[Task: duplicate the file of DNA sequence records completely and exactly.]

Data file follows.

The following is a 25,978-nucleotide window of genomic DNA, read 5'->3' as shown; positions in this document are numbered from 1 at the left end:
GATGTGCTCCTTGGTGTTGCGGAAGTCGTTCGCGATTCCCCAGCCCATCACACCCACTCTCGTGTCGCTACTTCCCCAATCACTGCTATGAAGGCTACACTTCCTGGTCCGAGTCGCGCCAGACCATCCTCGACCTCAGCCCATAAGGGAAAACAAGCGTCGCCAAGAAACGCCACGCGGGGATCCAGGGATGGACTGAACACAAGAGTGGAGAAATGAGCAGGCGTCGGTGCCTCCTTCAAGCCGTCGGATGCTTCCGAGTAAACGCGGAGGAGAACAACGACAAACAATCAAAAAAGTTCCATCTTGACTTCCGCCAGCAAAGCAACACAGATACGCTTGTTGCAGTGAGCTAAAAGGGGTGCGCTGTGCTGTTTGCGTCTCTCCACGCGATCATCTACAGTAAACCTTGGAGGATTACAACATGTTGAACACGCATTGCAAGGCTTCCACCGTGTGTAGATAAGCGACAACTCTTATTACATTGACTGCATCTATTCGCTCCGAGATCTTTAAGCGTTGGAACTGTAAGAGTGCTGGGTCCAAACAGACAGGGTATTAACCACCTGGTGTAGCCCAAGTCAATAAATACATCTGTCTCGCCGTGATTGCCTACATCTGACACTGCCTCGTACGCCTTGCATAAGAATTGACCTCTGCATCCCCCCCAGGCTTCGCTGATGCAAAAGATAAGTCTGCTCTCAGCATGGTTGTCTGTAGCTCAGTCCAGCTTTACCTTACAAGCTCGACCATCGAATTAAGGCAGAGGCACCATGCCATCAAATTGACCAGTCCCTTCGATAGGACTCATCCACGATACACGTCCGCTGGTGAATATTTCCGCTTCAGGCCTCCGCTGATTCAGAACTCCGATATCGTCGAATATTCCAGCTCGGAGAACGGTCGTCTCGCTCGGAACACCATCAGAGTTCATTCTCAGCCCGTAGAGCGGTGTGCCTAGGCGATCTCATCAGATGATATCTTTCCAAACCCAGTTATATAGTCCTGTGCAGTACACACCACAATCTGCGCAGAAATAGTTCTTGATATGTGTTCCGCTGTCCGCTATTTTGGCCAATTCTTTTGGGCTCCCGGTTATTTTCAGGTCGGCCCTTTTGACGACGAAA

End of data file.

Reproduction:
The following is a 25,978-nucleotide window of genomic DNA, read 5'->3' as shown; positions in this document are numbered from 1 at the left end:
GATGTGCTCCTTGGTGTTGCGGAAGTCGTTCGCGATTCCCCAGCCCATCACACCCACTCTCGTGTCGCTACTTCCCCAATCACTGCTATGAAGGCTACACTTCCTGGTCCGAGTCGCGCCAGACCATCCTCGACCTCAGCCCATAAGGGAAAACAAGCGTCGCCAAGAAACGCCACGCGGGGATCCAGGGATGGACTGAACACAAGAGTGGAGAAATGAGCAGGCGTCGGTGCCTCCTTCAAGCCGTCGGATGCTTCCGAGTAAACGCGGAGGAGAACAACGACAAACAATCAAAAAAGTTCCATCTTGACTTCCGCCAGCAAAGCAACACAGATACGCTTGTTGCAGTGAGCTAAAAGGGGTGCGCTGTGCTGTTTGCGTCTCTCCACGCGATCATCTACAGTAAACCTTGGAGGATTACAACATGTTGAACACGCATTGCAAGGCTTCCACCGTGTGTAGATAAGCGACAACTCTTATTACATTGACTGCATCTATTCGCTCCGAGATCTTTAAGCGTTGGAACTGTAAGAGTGCTGGGTCCAAACAGACAGGGTATTAACCACCTGGTGTAGCCCAAGTCAATAAATACATCTGTCTCGCCGTGATTGCCTACATCTGACACTGCCTCGTACGCCTTGCATAAGAATTGACCTCTGCATCCCCCCCAGGCTTCGCTGATGCAAAAGATAAGTCTGCTCTCAGCATGGTTGTCTGTAGCTCAGTCCAGCTTTACCTTACAAGCTCGACCATCGAATTAAGGCAGAGGCACCATGCCATCAAATTGACCAGTCCCTTCGATAGGACTCATCCACGATACACGTCCGCTGGTGAATATTTCCGCTTCAGGCCTCCGCTGATTCAGAACTCCGATATCGTCGAATATTCCAGCTCGGAGAACGGTCGTCTCGCTCGGAACACCATCAGAGTTCATTCTCAGCCCGTAGAGCGGTGTGCCTAGGCGATCTCATCAGATGATATCTTTCCAAACCCAGTTATATAGTCCTGTGCAGTACACACCACAATCTGCGCAGAAATAGTTCTTGATATGTGTTCCGCTGTCCGCTATTTTGGCCAATTCTTTTGGGCTCCCGGTTATTTTCAGGTCGGCCCTTTTGACGACGAAA